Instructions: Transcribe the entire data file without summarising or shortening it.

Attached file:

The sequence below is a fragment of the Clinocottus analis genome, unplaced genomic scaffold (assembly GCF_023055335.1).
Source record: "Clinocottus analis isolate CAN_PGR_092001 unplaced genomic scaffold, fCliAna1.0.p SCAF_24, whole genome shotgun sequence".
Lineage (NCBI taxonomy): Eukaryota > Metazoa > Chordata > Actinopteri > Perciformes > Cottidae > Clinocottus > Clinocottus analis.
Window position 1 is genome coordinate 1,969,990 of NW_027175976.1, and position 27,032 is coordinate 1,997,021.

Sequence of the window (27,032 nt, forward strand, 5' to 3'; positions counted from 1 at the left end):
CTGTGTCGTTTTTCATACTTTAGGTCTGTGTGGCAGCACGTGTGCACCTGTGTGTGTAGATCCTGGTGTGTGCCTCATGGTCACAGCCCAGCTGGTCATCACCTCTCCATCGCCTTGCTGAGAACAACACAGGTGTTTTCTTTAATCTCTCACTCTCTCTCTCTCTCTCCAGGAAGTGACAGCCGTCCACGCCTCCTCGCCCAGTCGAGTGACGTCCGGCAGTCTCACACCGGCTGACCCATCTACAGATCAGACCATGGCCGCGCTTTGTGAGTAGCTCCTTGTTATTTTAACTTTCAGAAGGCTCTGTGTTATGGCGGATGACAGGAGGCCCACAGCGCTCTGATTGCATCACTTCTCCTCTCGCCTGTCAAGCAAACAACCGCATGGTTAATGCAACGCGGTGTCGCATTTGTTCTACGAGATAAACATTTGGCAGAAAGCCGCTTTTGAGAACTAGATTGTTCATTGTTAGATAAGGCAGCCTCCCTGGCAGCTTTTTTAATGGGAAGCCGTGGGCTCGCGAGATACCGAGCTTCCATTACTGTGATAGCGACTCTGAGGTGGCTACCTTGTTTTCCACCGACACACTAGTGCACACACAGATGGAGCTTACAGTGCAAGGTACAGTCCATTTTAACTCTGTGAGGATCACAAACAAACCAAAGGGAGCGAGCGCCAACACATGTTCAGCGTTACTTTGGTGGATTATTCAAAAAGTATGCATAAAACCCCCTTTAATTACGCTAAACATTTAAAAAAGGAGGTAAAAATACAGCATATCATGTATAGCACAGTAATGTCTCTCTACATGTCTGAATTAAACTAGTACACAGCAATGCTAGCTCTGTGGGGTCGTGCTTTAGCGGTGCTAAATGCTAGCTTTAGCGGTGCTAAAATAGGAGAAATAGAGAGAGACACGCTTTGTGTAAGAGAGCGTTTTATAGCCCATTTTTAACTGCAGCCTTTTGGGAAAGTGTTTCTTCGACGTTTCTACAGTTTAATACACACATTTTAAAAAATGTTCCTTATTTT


The sequence below is a fragment of the Clinocottus analis genome, unplaced genomic scaffold (assembly GCF_023055335.1).
Source record: "Clinocottus analis isolate CAN_PGR_092001 unplaced genomic scaffold, fCliAna1.0.p SCAF_24, whole genome shotgun sequence".
Lineage (NCBI taxonomy): Eukaryota > Metazoa > Chordata > Actinopteri > Perciformes > Cottidae > Clinocottus > Clinocottus analis.
Window position 1 is genome coordinate 1,969,990 of NW_027175976.1, and position 27,032 is coordinate 1,997,021.

Sequence of the window (27,032 nt, forward strand, 5' to 3'; positions counted from 1 at the left end):
CTGTGTCGTTTTTCATACTTTAGGTCTGTGTGGCAGCACGTGTGCACCTGTGTGTGTAGATCCTGGTGTGTGCCTCATGGTCACAGCCCAGCTGGTCATCACCTCTCCATCGCCTTGCTGAGAACAACACAGGTGTTTTCTTTAATCTCTCACTCTCTCTCTCTCTCTCCAGGAAGTGACAGCCGTCCACGCCTCCTCGCCCAGTCGAGTGACGTCCGGCAGTCTCACACCGGCTGACCCATCTACAGATCAGACCATGGCCGCGCTTTGTGAGTAGCTCCTTGTTATTTTAACTTTCAGAAGGCTCTGTGTTATGGCGGATGACAGGAGGCCCACAGCGCTCTGATTGCATCACTTCTCCTCTCGCCTGTCAAGCAAACAACCGCATGGTTAATGCAACGCGGTGTCGCATTTGTTCTACGAGATAAACATTTGGCAGAAAGCCGCTTTTGAGAACTAGATTGTTCATTGTTAGATAAGGCAGCCTCCCTGGCAGCTTTTTTAATGGGAAGCCGTGGGCTCGCGAGATACCGAGCTTCCATTACTGTGATAGCGACTCTGAGGTGGCTACCTTGTTTTCCACCGACACACTAGTGCACACACAGATGGAGCTTACAGTGCAAGGTACAGTCCATTTTAACTCTGTGAGGATCACAAACAAACCAAAGGGAGCGAGCGCCAACACATGTTCAGCGTTACTTTGGTGGATTATTCAAAAAGTATGCATAAAACCCCCTTTAATTACGCTAAACATTTAAAAAAGGAGGTAAAAATACAGCATATCATGTATAGCACAGTAATGTCTCTCTACATGTCTGAATTAAACTAGTACACAGCAATGCTAGCTCTGTGGGGTCGTGCTTTAGCGGTGCTAAATGCTAGCTTTAGCGGTGCTAAAATAGGAGAAATAGAGAGAGACACGCTTTGTGTAAGAGAGCGTTTTATAGCCCATTTTTAACTGCAGCCTTTTGGGAAAGTGTTTCTTCGACGTTTCTACAGTTTAATACACACATTTTAAAAAATGTTCCTTATTTT